The Browns' newest free agent signing comes to Cleveland excited about the kind of impact he hopes to make on the team's defense.
The Browns on Wednesday signed linebacker Demario Davis. The former third-round pick out of Arkansas State spent the previous four seasons with the New York Jets.
"There's a lot of positive energy in this building," Davis said. "It seems like they're ready to take this organization in the right direction. I felt nothing but positive vibes from (executive vice president of football operations Sashi Brown) all the way down to the defensive coordinator and the head coach. I just felt like this was the best fit for me and my family. I wanted to be a part of what was going on here so I'm happy to be a part of it.
"I just want to be able to come in and help as best as possible. I take pride in being a run stopper. I take pride in covering. I take pride in playing in space, being a sideline-to-sideline backer. I take pride in getting after the quarterback. I just want to be able to do whatever the coach is asking of me."
Davis, a 6-foot-2, 240-pound inside linebacker, appeared in 64 games with 51 starts from 2012-15. He hasn't missed a game since entering the league while accumulating 392 tackles, 8.5 sacks, four fumble recoveries and one interception. He's racked up more than 100 tackles in each of the past three seasons and was the team leader in 2015 with 114.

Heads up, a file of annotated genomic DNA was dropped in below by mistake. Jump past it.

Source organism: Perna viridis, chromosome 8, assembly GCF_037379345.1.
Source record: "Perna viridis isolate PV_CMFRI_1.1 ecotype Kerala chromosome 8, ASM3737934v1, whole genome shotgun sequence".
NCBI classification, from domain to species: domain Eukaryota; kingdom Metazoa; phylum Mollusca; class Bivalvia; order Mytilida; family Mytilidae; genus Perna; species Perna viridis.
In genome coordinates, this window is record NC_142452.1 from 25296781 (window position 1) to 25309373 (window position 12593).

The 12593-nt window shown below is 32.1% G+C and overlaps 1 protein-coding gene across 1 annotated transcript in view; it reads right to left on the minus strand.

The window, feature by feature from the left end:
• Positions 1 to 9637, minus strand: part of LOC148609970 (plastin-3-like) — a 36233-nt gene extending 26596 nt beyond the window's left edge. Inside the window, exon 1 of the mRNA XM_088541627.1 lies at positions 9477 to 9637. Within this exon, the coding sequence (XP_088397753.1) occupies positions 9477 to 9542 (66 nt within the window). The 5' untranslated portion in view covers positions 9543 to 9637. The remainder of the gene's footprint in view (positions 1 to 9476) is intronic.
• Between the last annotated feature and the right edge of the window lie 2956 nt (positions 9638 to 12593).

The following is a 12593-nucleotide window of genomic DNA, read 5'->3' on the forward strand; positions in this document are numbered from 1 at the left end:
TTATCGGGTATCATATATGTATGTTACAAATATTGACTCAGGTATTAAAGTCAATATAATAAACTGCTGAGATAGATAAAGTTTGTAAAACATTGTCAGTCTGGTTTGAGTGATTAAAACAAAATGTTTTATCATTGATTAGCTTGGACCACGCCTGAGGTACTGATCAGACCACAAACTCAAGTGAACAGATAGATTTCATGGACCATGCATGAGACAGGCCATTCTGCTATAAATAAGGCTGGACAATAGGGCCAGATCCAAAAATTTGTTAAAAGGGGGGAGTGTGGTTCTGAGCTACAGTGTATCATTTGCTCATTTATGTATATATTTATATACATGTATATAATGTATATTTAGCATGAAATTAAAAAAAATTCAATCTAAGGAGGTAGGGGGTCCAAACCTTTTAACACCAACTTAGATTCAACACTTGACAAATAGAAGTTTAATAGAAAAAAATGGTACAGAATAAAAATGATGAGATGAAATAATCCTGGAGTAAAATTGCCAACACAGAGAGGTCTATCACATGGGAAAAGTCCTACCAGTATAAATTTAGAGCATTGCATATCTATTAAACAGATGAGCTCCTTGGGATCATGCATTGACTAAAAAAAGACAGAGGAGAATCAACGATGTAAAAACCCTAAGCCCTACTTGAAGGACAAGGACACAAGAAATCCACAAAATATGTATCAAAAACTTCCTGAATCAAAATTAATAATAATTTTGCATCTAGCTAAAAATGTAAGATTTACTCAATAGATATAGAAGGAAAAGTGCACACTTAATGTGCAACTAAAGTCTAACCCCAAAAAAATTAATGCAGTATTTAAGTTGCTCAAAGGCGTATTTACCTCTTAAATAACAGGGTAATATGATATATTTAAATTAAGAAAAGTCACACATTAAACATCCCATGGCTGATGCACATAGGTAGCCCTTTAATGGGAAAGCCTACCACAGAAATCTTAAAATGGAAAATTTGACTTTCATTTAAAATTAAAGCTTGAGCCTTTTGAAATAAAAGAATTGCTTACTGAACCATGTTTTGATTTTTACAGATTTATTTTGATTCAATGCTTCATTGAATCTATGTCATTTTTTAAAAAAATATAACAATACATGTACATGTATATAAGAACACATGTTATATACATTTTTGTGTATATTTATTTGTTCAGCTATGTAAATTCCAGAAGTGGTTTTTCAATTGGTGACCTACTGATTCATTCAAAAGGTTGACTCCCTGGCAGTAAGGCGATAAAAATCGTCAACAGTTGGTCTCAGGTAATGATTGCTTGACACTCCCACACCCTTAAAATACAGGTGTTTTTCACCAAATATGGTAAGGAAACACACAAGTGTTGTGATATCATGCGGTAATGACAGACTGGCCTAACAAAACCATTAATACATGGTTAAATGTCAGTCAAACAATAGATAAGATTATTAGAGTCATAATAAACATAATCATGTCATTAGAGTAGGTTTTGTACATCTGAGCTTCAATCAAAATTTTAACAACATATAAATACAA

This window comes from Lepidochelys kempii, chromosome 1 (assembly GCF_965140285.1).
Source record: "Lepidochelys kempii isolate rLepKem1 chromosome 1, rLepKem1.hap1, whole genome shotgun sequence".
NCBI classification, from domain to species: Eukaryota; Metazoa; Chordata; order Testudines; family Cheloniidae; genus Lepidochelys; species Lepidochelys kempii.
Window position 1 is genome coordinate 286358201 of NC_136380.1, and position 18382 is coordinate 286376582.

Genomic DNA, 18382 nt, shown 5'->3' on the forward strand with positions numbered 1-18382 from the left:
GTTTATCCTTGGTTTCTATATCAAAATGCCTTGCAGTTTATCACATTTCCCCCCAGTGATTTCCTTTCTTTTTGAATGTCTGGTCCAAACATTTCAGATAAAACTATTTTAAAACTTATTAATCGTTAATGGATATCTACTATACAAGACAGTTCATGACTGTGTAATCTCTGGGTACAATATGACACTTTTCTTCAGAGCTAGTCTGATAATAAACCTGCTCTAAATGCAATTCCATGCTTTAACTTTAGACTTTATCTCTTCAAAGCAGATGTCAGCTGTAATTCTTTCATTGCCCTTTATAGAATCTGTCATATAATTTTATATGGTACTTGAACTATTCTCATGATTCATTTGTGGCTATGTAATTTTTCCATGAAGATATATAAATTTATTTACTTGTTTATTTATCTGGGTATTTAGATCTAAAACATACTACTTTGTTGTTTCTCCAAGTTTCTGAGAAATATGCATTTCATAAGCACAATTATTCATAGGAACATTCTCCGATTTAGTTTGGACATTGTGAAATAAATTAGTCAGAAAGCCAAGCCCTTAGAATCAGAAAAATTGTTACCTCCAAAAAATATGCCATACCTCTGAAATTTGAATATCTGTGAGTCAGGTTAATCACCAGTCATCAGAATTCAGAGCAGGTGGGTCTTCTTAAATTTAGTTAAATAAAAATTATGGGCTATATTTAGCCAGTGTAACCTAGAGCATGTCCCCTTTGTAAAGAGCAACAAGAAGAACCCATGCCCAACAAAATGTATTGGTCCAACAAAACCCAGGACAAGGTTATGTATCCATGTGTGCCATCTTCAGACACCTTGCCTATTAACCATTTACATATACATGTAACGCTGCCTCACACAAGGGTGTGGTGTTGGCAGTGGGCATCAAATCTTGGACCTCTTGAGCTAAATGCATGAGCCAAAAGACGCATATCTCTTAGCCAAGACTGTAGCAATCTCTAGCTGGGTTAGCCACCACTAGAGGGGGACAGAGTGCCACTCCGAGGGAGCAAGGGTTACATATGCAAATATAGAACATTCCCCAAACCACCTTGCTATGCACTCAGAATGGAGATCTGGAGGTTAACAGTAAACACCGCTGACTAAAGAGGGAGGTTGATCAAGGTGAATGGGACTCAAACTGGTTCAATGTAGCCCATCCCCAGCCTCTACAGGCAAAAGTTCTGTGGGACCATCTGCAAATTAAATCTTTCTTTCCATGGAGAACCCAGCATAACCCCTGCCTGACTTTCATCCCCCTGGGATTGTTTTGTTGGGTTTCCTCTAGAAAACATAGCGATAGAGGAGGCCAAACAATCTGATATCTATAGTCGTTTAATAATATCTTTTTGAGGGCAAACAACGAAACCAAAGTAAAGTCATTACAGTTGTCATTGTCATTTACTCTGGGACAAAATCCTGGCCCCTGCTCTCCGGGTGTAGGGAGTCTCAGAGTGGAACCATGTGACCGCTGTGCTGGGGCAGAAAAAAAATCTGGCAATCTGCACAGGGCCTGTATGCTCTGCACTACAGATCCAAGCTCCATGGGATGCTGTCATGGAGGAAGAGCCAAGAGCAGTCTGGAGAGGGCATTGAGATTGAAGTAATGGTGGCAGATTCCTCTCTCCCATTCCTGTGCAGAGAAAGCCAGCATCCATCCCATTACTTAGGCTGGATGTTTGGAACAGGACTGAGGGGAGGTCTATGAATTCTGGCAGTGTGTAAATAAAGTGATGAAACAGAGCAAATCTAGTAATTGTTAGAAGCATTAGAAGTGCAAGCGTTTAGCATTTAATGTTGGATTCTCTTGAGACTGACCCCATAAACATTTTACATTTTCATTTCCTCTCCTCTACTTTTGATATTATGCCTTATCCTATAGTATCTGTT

A Brandon, Mississippi native, Davis was a three-year starter at Arkansas State. He was selected with the 77th overall pick in the 2012 NFL Draft.
"I played for some great defensive minds," Davis said. "I played with a lot of great players. Just everything I've been able to learn over the four years is going to help me as I enter into the next chapter of my career.
"It's a tremendous coaching staff here. I'm excited at what they're trying to do. I'm trying to be the best player I can be. I think if I'm playing at the top of my game, I can be one of the best in the game. That's what I aim to do."
A look at newly signed ILB Demario Davis' three-year career. (All photos by AP Images)